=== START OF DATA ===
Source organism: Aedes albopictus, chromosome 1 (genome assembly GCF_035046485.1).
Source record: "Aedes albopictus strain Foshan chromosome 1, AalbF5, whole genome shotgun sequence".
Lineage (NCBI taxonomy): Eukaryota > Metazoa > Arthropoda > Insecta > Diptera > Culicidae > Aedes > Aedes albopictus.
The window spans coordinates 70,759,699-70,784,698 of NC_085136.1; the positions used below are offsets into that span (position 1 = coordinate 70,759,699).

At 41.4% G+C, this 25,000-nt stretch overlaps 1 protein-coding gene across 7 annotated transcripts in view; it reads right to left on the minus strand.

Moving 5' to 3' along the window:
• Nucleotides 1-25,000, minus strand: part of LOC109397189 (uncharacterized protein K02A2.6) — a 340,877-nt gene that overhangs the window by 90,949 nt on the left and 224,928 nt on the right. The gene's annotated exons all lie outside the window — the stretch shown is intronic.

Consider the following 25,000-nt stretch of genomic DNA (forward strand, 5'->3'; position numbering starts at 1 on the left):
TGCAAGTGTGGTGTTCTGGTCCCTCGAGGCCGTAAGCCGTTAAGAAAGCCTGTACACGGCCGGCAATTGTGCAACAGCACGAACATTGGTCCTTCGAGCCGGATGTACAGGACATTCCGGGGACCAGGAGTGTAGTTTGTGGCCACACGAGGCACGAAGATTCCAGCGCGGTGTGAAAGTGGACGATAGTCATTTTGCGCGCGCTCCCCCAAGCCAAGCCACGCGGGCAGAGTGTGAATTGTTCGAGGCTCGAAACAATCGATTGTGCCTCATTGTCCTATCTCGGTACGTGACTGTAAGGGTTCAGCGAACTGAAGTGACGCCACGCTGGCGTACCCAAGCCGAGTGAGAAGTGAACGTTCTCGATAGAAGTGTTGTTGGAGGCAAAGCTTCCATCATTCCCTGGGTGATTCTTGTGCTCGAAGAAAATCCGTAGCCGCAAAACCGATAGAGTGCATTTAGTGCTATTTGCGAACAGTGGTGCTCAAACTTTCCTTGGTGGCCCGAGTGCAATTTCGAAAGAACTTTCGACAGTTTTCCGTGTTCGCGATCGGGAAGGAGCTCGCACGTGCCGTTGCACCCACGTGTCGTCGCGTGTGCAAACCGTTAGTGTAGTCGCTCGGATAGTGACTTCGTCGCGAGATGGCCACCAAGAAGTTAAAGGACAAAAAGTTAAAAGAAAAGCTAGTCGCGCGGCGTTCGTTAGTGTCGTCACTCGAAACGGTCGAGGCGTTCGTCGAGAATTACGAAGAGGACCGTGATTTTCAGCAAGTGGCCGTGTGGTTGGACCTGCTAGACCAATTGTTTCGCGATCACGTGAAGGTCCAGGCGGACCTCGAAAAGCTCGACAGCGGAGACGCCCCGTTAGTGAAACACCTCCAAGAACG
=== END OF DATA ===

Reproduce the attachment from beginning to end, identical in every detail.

Source organism: Aedes albopictus, chromosome 1 (genome assembly GCF_035046485.1).
Source record: "Aedes albopictus strain Foshan chromosome 1, AalbF5, whole genome shotgun sequence".
Lineage (NCBI taxonomy): Eukaryota > Metazoa > Arthropoda > Insecta > Diptera > Culicidae > Aedes > Aedes albopictus.
The window spans coordinates 70,759,699-70,784,698 of NC_085136.1; the positions used below are offsets into that span (position 1 = coordinate 70,759,699).

At 41.4% G+C, this 25,000-nt stretch overlaps 1 protein-coding gene across 7 annotated transcripts in view; it reads right to left on the minus strand.

Moving 5' to 3' along the window:
• Nucleotides 1-25,000, minus strand: part of LOC109397189 (uncharacterized protein K02A2.6) — a 340,877-nt gene that overhangs the window by 90,949 nt on the left and 224,928 nt on the right. The gene's annotated exons all lie outside the window — the stretch shown is intronic.

Consider the following 25,000-nt stretch of genomic DNA (forward strand, 5'->3'; position numbering starts at 1 on the left):
TGCAAGTGTGGTGTTCTGGTCCCTCGAGGCCGTAAGCCGTTAAGAAAGCCTGTACACGGCCGGCAATTGTGCAACAGCACGAACATTGGTCCTTCGAGCCGGATGTACAGGACATTCCGGGGACCAGGAGTGTAGTTTGTGGCCACACGAGGCACGAAGATTCCAGCGCGGTGTGAAAGTGGACGATAGTCATTTTGCGCGCGCTCCCCCAAGCCAAGCCACGCGGGCAGAGTGTGAATTGTTCGAGGCTCGAAACAATCGATTGTGCCTCATTGTCCTATCTCGGTACGTGACTGTAAGGGTTCAGCGAACTGAAGTGACGCCACGCTGGCGTACCCAAGCCGAGTGAGAAGTGAACGTTCTCGATAGAAGTGTTGTTGGAGGCAAAGCTTCCATCATTCCCTGGGTGATTCTTGTGCTCGAAGAAAATCCGTAGCCGCAAAACCGATAGAGTGCATTTAGTGCTATTTGCGAACAGTGGTGCTCAAACTTTCCTTGGTGGCCCGAGTGCAATTTCGAAAGAACTTTCGACAGTTTTCCGTGTTCGCGATCGGGAAGGAGCTCGCACGTGCCGTTGCACCCACGTGTCGTCGCGTGTGCAAACCGTTAGTGTAGTCGCTCGGATAGTGACTTCGTCGCGAGATGGCCACCAAGAAGTTAAAGGACAAAAAGTTAAAAGAAAAGCTAGTCGCGCGGCGTTCGTTAGTGTCGTCACTCGAAACGGTCGAGGCGTTCGTCGAGAATTACGAAGAGGACCGTGATTTTCAGCAAGTGGCCGTGTGGTTGGACCTGCTAGACCAATTGTTTCGCGATCACGTGAAGGTCCAGGCGGACCTCGAAAAGCTCGACAGCGGAGACGCCCCGTTAGTGAAACACCTCCAAGAACG